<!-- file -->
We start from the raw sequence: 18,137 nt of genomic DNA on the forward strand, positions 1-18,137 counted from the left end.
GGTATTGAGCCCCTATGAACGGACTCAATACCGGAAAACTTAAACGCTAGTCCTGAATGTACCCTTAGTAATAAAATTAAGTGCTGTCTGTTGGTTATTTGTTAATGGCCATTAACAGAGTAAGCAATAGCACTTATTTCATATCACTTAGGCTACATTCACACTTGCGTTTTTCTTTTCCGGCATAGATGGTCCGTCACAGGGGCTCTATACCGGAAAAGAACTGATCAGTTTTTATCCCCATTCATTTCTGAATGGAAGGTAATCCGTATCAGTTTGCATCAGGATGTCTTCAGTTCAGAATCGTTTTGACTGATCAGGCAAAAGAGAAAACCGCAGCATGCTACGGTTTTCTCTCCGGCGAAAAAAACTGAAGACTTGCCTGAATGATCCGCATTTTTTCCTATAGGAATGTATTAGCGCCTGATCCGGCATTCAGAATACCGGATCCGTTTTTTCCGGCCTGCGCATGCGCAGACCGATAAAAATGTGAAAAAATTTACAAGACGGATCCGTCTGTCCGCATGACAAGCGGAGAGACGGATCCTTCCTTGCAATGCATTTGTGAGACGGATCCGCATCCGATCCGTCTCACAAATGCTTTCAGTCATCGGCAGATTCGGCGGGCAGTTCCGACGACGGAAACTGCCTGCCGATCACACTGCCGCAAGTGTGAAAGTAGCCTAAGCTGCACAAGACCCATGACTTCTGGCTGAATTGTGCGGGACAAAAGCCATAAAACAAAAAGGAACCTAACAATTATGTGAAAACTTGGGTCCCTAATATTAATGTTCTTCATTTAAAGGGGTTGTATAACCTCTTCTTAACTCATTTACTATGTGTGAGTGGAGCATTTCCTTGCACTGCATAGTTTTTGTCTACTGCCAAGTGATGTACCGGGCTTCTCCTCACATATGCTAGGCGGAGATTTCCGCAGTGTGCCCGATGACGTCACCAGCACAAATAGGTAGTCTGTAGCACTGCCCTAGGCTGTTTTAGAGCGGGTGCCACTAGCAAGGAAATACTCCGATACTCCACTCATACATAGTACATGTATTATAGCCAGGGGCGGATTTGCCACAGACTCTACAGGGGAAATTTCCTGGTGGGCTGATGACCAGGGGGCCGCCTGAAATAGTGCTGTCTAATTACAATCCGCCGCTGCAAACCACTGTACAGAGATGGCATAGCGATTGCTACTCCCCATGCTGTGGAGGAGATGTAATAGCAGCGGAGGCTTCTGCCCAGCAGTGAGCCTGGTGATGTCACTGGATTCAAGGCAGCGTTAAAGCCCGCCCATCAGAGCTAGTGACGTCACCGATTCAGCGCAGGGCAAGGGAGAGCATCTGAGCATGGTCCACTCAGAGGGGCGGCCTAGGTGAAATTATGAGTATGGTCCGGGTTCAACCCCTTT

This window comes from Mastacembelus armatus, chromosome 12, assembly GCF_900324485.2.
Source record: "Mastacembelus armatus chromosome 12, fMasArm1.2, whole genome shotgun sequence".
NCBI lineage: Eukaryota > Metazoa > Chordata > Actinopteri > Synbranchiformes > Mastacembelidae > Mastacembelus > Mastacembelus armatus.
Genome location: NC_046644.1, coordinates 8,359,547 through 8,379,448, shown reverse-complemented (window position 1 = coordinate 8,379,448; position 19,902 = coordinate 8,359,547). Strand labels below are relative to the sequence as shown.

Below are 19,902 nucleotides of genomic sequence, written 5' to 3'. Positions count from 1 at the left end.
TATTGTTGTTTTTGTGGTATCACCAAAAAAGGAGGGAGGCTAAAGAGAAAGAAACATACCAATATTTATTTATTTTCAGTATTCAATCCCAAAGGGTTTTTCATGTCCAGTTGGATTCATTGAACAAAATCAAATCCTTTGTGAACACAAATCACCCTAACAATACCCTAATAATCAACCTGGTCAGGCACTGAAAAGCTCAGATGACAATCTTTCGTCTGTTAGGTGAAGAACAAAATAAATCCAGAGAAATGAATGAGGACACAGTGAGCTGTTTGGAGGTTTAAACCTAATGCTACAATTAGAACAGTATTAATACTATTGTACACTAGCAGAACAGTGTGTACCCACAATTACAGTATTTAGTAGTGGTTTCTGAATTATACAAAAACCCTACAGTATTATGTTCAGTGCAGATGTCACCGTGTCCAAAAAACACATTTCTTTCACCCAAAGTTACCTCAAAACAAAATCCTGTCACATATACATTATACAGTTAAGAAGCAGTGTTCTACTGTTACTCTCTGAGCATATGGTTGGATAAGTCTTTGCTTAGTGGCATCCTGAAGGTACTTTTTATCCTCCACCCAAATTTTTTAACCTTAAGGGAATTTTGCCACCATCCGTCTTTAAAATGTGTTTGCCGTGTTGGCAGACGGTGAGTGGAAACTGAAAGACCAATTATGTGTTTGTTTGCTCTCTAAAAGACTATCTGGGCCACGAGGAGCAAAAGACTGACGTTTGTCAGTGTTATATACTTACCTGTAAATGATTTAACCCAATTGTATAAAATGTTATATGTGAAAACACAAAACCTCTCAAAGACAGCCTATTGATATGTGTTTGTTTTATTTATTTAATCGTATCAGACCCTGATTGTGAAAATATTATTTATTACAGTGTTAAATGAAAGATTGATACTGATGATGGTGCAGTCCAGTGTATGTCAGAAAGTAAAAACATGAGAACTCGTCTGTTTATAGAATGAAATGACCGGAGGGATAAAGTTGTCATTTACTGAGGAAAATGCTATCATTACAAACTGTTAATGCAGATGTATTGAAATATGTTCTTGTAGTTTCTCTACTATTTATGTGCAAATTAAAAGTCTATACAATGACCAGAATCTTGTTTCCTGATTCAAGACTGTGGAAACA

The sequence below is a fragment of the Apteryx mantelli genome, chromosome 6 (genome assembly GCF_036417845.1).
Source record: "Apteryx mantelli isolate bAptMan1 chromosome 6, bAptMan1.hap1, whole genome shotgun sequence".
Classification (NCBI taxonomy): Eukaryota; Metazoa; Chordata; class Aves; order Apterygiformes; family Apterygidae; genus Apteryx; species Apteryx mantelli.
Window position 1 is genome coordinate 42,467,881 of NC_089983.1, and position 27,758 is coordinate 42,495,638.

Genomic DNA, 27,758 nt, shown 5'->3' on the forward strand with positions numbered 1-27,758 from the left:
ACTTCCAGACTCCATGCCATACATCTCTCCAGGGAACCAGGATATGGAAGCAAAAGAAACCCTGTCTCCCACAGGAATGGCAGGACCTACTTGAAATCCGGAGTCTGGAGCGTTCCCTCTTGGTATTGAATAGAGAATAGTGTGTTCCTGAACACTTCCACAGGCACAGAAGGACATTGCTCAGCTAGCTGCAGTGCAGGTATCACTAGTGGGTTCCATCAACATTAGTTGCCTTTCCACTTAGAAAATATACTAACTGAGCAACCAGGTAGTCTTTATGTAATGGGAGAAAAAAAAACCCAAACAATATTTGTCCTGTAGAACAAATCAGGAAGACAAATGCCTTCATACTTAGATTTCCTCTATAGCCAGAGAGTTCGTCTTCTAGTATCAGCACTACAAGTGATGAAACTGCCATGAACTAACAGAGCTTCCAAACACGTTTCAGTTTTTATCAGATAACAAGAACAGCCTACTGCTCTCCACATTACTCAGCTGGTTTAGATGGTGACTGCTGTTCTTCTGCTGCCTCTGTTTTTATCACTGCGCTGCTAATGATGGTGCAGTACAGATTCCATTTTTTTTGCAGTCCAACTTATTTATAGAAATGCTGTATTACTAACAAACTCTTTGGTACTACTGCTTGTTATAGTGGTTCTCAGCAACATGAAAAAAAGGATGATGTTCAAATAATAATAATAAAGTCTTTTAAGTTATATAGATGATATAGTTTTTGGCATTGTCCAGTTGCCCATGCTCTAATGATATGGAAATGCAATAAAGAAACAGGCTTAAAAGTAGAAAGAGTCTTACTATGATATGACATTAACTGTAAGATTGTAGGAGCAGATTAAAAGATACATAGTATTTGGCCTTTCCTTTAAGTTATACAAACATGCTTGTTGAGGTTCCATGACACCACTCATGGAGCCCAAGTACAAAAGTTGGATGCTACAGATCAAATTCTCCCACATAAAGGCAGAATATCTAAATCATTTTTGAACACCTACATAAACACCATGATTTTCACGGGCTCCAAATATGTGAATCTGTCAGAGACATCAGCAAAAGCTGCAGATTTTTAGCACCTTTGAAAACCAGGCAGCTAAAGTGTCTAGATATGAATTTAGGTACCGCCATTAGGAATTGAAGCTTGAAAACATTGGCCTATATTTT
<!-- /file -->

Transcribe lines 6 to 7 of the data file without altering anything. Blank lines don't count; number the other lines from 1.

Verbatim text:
Genome location: NC_046644.1, coordinates 8,359,547 through 8,379,448, shown reverse-complemented (window position 1 = coordinate 8,379,448; position 19,902 = coordinate 8,359,547). Strand labels below are relative to the sequence as shown.

Below are 19,902 nucleotides of genomic sequence, written 5' to 3'. Positions count from 1 at the left end.